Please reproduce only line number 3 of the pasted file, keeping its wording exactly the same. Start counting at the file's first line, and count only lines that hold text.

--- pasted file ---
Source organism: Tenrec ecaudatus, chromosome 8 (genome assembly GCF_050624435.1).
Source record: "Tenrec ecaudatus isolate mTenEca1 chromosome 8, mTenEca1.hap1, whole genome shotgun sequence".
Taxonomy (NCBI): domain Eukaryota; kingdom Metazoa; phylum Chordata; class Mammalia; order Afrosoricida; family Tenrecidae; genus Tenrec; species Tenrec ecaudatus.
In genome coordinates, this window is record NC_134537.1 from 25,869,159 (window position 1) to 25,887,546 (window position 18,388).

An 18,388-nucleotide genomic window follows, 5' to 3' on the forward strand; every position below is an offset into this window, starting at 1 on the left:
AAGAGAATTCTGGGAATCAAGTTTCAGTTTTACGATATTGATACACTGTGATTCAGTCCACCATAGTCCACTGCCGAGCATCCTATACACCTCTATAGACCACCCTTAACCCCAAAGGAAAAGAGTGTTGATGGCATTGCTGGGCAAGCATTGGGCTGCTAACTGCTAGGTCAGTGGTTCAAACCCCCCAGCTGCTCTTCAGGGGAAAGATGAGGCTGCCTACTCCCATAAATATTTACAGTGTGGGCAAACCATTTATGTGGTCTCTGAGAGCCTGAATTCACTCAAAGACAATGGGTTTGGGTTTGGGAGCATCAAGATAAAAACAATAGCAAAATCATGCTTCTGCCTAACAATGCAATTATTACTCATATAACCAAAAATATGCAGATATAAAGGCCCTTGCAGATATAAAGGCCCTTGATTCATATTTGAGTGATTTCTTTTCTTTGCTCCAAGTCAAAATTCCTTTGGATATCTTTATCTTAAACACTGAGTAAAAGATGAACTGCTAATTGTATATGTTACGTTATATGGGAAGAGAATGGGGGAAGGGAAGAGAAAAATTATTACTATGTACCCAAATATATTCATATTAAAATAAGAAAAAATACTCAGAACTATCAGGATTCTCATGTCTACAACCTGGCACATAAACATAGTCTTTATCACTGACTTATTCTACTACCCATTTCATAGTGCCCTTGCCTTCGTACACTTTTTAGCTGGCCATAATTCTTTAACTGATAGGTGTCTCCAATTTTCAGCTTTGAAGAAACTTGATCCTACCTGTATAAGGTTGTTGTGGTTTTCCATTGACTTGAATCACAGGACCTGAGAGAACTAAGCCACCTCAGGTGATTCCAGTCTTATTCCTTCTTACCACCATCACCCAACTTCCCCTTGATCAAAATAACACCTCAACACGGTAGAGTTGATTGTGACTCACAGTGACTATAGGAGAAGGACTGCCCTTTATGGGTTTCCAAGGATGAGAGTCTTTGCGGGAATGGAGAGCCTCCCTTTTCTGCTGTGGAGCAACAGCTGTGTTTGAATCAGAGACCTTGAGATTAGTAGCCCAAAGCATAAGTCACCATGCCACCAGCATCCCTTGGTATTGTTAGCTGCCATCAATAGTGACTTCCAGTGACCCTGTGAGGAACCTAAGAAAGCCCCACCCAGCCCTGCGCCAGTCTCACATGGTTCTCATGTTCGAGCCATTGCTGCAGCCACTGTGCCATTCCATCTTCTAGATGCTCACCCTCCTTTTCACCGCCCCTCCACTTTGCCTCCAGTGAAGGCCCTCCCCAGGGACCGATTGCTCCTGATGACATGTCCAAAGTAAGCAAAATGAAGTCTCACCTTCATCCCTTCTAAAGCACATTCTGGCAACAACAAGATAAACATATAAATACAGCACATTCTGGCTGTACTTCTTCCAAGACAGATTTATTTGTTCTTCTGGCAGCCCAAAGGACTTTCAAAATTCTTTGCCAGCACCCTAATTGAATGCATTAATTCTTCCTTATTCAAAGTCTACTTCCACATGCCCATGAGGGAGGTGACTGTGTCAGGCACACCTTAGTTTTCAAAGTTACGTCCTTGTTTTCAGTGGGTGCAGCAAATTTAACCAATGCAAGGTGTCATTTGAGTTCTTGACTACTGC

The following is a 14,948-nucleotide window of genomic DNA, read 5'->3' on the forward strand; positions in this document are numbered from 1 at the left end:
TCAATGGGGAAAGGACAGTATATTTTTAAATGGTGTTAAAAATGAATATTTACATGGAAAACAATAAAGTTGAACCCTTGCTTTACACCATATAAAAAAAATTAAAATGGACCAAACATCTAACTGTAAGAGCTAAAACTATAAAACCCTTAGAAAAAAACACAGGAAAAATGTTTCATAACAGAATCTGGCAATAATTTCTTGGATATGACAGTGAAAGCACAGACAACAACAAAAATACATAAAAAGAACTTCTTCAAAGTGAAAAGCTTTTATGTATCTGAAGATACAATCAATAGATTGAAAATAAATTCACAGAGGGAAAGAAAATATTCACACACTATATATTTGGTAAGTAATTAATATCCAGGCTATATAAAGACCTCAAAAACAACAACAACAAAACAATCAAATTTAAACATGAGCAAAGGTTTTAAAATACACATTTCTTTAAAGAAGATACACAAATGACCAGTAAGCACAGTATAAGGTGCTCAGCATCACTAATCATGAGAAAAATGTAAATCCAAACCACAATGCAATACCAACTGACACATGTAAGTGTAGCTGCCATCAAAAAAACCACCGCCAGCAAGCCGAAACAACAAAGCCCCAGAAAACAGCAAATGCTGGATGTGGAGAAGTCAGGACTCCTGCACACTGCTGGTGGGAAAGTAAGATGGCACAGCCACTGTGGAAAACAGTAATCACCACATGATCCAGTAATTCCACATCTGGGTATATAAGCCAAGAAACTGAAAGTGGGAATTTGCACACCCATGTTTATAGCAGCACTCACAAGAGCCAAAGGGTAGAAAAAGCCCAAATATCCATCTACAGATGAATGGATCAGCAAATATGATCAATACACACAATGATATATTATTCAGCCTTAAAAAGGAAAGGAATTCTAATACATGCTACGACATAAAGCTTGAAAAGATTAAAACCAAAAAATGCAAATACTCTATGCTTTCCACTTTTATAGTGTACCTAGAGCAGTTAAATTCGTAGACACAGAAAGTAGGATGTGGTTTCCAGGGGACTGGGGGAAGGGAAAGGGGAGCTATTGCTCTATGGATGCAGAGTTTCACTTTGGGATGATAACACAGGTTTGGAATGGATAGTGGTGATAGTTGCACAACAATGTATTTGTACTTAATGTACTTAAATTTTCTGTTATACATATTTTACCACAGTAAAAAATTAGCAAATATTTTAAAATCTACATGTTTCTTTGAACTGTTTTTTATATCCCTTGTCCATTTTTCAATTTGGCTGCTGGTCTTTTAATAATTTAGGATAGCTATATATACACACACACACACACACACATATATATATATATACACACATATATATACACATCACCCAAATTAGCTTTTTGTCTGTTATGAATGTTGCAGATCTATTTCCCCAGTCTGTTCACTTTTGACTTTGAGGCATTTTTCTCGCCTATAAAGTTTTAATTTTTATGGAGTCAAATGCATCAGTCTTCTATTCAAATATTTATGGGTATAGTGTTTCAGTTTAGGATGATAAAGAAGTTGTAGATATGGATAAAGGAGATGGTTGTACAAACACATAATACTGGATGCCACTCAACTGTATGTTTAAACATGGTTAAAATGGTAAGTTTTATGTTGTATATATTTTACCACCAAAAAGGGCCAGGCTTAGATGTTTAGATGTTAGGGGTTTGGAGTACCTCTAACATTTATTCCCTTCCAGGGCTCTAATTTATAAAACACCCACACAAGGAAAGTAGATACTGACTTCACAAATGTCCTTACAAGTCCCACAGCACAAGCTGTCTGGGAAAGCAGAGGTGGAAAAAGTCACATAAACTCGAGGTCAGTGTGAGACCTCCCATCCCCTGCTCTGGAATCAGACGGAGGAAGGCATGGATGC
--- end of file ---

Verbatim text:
Taxonomy (NCBI): domain Eukaryota; kingdom Metazoa; phylum Chordata; class Mammalia; order Afrosoricida; family Tenrecidae; genus Tenrec; species Tenrec ecaudatus.